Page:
In patients with diminished capacity to make medical decisions, for most medical or surgical procedures, once the diminished capacity is documented, a surrogate decision make can provide consent for the treatment. But, for ECT, this is not the case.
For ECT to be given to a patient who cannot give valid consent to it, a court must appoint a medical guardian for the patient AND specifically authorize that guardian to be able to decide with regard to ECT.
Please note two things in this regard:
1. The court typically does not order or authorize the ECT; it appoints a medical guardian and authorizes that person to decide about ECT on behalf of the patient.
2. When medical guardianship is granted by a court for a patient who has diminished capacity to make medical decisions, this typically does not include authorization for the guardian to be able to consent for ECT (Zisselman and Jaffe, 2010). So, authorization to consent for ECT must be specifically petitioned for. The hospital has to guide the patient’s family in this matter.
Unfortunately, it usually takes a long time to get the court order. A typical sequence of events is as follows: The treatment team contacts the hospital’s legal department, a petition is prepared, the psychiatrist’s sworn statement is notarized, the hospital’s lawyer presents the petition to the appropriate court, and a date is assigned for the court to hear the case (typically a week later), and the Attending Psychiatrist attends the court hearing to testify about the need for ECT (Shenai et al., 2016).
A case report from a leading medical center noted that getting a court order for ECT at that center typically takes two to three weeks (Shenai et al., 2016).
Another case was published of a patient who required emergency ECT due to persistent catatonia despite treatment with 24 mg/day of lorazepam (Thakrar et al., 2018). This patient had developed multiple complications from the catatonia. The patient’s next-of-kin obtained emergency guardianship and a court order for ECT. But, it took 21 days after emergency ECT was recommended before hearings were held and the court order was obtained. Given that the patient had a quick and excellent response to ECT, it is frustrating that there was so much delay.
Clinical tip: Given that it can take time before a patient with catatonia is able to receive ECT, if the patient does not respond to the lorazepam challenge test, preparation for possible ECT should be done simultaneously while a trial of higher doses of lorazepam is being done (Zisselman and Jaffe, 2010).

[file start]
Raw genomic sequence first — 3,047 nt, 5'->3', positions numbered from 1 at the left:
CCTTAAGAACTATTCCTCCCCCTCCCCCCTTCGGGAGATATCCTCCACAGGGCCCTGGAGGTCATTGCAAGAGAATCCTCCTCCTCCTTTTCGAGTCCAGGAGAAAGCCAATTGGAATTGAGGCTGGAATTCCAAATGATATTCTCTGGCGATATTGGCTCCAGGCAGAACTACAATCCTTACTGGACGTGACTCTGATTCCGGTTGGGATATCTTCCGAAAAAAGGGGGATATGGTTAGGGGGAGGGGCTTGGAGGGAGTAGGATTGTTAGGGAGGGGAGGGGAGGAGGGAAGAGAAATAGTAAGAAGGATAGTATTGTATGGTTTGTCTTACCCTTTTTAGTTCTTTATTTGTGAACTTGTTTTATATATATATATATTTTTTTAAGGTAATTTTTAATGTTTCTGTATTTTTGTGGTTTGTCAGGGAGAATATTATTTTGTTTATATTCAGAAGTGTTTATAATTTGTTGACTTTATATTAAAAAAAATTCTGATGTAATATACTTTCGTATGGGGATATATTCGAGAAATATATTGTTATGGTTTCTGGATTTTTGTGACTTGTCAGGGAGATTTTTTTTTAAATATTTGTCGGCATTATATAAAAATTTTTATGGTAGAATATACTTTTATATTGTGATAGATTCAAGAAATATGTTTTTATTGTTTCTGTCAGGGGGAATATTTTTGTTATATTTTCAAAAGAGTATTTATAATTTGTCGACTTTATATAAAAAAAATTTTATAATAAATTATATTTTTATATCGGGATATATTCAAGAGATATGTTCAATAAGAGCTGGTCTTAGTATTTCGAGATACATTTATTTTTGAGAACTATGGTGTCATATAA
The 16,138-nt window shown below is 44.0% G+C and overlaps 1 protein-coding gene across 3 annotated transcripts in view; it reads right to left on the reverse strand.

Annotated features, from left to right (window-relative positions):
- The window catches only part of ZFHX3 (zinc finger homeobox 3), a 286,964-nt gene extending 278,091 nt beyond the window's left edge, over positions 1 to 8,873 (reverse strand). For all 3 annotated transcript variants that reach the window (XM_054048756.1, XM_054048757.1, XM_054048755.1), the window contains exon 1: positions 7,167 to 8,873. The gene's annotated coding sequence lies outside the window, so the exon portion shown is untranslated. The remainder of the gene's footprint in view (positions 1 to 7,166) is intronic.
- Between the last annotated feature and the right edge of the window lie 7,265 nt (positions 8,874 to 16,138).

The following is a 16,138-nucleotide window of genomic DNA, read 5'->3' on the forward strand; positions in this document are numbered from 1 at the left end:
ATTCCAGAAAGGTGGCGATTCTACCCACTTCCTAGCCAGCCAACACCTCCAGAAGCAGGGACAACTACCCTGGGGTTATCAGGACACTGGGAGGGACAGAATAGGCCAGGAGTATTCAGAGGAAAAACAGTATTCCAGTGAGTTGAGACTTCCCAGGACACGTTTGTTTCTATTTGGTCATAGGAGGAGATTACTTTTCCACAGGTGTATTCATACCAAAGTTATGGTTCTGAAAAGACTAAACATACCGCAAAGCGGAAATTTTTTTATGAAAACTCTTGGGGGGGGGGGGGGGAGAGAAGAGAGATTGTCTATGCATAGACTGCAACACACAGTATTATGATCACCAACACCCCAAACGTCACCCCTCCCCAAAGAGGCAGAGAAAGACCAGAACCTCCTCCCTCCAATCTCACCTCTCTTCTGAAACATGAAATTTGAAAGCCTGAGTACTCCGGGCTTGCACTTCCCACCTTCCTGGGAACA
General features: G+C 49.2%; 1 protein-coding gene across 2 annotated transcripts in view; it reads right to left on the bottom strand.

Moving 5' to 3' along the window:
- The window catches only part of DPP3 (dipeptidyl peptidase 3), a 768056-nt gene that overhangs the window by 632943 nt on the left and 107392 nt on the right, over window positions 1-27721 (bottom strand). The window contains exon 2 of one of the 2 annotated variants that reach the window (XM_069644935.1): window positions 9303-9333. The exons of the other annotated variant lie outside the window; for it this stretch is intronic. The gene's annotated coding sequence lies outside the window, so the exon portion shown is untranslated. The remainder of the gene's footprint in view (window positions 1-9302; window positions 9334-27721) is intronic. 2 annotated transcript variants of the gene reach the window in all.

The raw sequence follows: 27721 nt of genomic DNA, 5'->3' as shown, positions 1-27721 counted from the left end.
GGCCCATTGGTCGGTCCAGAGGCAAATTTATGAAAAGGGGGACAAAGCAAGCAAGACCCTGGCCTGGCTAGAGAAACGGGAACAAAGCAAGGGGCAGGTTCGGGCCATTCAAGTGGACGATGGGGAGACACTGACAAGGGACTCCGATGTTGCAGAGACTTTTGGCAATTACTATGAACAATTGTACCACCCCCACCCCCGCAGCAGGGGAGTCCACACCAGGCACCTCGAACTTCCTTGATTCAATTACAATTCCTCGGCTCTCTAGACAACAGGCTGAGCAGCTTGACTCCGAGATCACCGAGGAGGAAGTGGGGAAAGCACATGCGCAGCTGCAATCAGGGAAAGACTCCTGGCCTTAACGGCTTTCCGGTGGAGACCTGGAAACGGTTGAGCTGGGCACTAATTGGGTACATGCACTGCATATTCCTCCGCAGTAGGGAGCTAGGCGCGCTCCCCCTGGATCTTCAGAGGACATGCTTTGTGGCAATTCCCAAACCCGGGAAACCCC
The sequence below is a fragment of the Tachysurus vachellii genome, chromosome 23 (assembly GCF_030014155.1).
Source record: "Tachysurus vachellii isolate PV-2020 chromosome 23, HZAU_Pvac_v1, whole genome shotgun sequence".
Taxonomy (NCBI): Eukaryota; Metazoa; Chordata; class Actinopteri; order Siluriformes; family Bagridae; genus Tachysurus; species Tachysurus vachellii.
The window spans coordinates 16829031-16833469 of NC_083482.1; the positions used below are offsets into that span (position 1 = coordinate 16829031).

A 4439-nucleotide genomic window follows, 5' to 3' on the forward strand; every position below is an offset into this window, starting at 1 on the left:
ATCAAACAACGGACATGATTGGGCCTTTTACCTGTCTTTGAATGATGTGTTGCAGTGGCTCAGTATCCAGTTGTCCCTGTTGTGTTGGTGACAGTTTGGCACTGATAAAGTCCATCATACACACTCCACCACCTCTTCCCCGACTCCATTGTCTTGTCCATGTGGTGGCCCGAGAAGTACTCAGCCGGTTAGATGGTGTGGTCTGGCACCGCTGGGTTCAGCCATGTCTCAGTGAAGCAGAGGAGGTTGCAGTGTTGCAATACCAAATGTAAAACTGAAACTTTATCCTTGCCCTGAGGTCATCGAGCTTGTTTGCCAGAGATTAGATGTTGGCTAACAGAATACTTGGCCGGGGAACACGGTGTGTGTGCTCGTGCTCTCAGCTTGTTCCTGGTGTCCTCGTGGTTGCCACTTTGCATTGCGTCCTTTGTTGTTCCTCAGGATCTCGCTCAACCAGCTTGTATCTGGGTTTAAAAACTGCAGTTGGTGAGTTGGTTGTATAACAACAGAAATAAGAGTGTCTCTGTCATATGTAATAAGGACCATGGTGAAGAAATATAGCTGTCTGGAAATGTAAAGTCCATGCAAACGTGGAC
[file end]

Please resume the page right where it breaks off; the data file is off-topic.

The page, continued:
States with particularly rigorous requirements
Laws related to ECT in patients who cannot give valid consent can be very different in different states in the USA and some states don’t have any explicit regulations about his (Shenai et al., 2106).
California, Texas, and New York have particularly rigorous legal requirements that must be met before ECT can be given to a patient who cannot give valid consent (Harris, 2006). Clinicians practicing in these states should contact their hospital’s legal department and their medical malpractice carrier for help if they have a patient who urgently needs ECT but cannot give valid consent.
Harris V. Electroconvulsive therapy: administrative codes, legislation, and professional recommendations. J Am Acad Psychiatry Law. 2006;34(3):406-11. PMID: 17032966.
Shenai N, White CD, Azzam PN, Gopalan P, Solai LK. Practical and Legal Challenges to Electroconvulsive Therapy in Malignant Catatonia. Harv Rev Psychiatry. 2016 May-Jun;24(3):238-41. doi: 10.1097/HRP.0000000000000089. PMID: 27148914.
Thakrar A, Bauza P, Maaz Y, Akinyemi E. The Shocking Time It Takes to Initiate ECT: A Clinically and Legally Complicated Case of Catatonia. Prim Care Companion CNS Disord. 2018 Dec 13;20(6):18l02321. doi: 10.4088/PCC.18l02321. PMID: 30550645.
Zisselman MH, Jaffe RL. ECT in the treatment of a patient with catatonia: consent and complications. Am J Psychiatry. 2010 Feb;167(2):127-32. doi: 10.1176/appi.ajp.2009.09050703. PMID: 20123920.
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